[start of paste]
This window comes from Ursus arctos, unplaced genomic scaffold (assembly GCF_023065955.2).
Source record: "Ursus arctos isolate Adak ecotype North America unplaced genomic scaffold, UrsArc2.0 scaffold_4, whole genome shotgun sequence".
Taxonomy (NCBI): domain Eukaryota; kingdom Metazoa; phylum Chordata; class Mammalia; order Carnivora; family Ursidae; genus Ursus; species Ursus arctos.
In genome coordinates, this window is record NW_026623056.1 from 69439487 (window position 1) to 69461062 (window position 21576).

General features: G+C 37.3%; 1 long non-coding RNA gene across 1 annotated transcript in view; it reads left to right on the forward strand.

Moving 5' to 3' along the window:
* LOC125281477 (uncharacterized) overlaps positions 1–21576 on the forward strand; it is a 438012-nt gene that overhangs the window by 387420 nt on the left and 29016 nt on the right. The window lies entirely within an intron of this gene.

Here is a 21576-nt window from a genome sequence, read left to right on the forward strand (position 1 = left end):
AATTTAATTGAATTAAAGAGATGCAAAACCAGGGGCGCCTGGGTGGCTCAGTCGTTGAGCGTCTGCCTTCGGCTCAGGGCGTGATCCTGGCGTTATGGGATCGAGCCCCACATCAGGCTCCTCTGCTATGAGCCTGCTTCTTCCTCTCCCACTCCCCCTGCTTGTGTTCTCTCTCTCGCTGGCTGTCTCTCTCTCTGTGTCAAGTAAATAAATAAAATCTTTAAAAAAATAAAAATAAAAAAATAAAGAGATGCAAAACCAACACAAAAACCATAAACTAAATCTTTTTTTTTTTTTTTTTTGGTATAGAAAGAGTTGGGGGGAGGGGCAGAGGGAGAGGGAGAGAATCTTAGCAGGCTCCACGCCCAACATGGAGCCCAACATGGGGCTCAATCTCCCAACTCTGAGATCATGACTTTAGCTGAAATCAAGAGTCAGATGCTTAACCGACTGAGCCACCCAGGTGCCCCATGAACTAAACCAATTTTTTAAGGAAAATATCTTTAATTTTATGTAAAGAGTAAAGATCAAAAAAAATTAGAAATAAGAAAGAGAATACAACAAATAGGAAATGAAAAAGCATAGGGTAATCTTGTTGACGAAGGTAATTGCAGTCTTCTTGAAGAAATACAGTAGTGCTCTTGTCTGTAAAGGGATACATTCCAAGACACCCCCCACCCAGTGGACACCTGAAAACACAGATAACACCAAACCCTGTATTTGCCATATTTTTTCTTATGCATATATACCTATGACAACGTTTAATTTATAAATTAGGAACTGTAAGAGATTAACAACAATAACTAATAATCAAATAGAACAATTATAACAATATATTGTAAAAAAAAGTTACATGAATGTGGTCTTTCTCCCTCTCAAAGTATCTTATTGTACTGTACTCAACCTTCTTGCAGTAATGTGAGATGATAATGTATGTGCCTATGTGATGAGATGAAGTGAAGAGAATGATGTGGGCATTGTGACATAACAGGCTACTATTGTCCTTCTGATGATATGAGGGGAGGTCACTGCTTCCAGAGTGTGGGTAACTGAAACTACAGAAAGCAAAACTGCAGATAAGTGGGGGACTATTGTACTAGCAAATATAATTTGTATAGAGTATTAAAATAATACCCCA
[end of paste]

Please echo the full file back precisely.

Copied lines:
This window comes from Ursus arctos, unplaced genomic scaffold (assembly GCF_023065955.2).
Source record: "Ursus arctos isolate Adak ecotype North America unplaced genomic scaffold, UrsArc2.0 scaffold_4, whole genome shotgun sequence".
Taxonomy (NCBI): domain Eukaryota; kingdom Metazoa; phylum Chordata; class Mammalia; order Carnivora; family Ursidae; genus Ursus; species Ursus arctos.
In genome coordinates, this window is record NW_026623056.1 from 69439487 (window position 1) to 69461062 (window position 21576).

General features: G+C 37.3%; 1 long non-coding RNA gene across 1 annotated transcript in view; it reads left to right on the forward strand.

Moving 5' to 3' along the window:
* LOC125281477 (uncharacterized) overlaps positions 1–21576 on the forward strand; it is a 438012-nt gene that overhangs the window by 387420 nt on the left and 29016 nt on the right. The window lies entirely within an intron of this gene.

Here is a 21576-nt window from a genome sequence, read left to right on the forward strand (position 1 = left end):
AATTTAATTGAATTAAAGAGATGCAAAACCAGGGGCGCCTGGGTGGCTCAGTCGTTGAGCGTCTGCCTTCGGCTCAGGGCGTGATCCTGGCGTTATGGGATCGAGCCCCACATCAGGCTCCTCTGCTATGAGCCTGCTTCTTCCTCTCCCACTCCCCCTGCTTGTGTTCTCTCTCTCGCTGGCTGTCTCTCTCTCTGTGTCAAGTAAATAAATAAAATCTTTAAAAAAATAAAAATAAAAAAATAAAGAGATGCAAAACCAACACAAAAACCATAAACTAAATCTTTTTTTTTTTTTTTTTTGGTATAGAAAGAGTTGGGGGGAGGGGCAGAGGGAGAGGGAGAGAATCTTAGCAGGCTCCACGCCCAACATGGAGCCCAACATGGGGCTCAATCTCCCAACTCTGAGATCATGACTTTAGCTGAAATCAAGAGTCAGATGCTTAACCGACTGAGCCACCCAGGTGCCCCATGAACTAAACCAATTTTTTAAGGAAAATATCTTTAATTTTATGTAAAGAGTAAAGATCAAAAAAAATTAGAAATAAGAAAGAGAATACAACAAATAGGAAATGAAAAAGCATAGGGTAATCTTGTTGACGAAGGTAATTGCAGTCTTCTTGAAGAAATACAGTAGTGCTCTTGTCTGTAAAGGGATACATTCCAAGACACCCCCCACCCAGTGGACACCTGAAAACACAGATAACACCAAACCCTGTATTTGCCATATTTTTTCTTATGCATATATACCTATGACAACGTTTAATTTATAAATTAGGAACTGTAAGAGATTAACAACAATAACTAATAATCAAATAGAACAATTATAACAATATATTGTAAAAAAAAGTTACATGAATGTGGTCTTTCTCCCTCTCAAAGTATCTTATTGTACTGTACTCAACCTTCTTGCAGTAATGTGAGATGATAATGTATGTGCCTATGTGATGAGATGAAGTGAAGAGAATGATGTGGGCATTGTGACATAACAGGCTACTATTGTCCTTCTGATGATATGAGGGGAGGTCACTGCTTCCAGAGTGTGGGTAACTGAAACTACAGAAAGCAAAACTGCAGATAAGTGGGGGACTATTGTACTAGCAAATATAATTTGTATAGAGTATTAAAATAATACCCCA